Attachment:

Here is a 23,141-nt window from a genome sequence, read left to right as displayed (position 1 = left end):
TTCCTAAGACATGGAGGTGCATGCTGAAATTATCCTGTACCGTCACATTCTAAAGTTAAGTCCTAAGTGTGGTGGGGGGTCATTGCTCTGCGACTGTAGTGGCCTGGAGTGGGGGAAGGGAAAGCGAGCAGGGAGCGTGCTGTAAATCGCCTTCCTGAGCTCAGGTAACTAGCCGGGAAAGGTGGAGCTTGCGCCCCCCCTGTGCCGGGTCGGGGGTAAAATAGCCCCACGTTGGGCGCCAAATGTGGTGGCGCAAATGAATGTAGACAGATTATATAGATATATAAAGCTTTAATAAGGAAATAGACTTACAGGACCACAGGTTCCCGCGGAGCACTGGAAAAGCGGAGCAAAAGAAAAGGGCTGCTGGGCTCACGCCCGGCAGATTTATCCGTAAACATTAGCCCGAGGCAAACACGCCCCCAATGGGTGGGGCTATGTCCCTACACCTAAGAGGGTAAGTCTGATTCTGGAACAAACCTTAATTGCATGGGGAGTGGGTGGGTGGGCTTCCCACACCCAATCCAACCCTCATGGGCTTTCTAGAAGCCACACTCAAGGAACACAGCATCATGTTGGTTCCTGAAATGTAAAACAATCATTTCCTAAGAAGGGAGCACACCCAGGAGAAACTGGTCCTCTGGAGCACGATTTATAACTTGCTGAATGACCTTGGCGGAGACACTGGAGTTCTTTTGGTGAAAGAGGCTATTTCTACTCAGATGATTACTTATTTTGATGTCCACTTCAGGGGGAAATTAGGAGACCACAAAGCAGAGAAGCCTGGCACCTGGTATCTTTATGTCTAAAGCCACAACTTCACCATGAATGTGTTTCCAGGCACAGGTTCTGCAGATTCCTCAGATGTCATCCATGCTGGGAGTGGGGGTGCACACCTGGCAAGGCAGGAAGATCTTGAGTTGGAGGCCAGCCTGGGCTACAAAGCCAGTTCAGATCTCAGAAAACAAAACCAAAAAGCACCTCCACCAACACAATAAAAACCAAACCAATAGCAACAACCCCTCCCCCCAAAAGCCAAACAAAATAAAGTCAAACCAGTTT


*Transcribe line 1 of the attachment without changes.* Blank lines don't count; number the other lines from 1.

Here is a 23,141-nt window from a genome sequence, read left to right as displayed (position 1 = left end):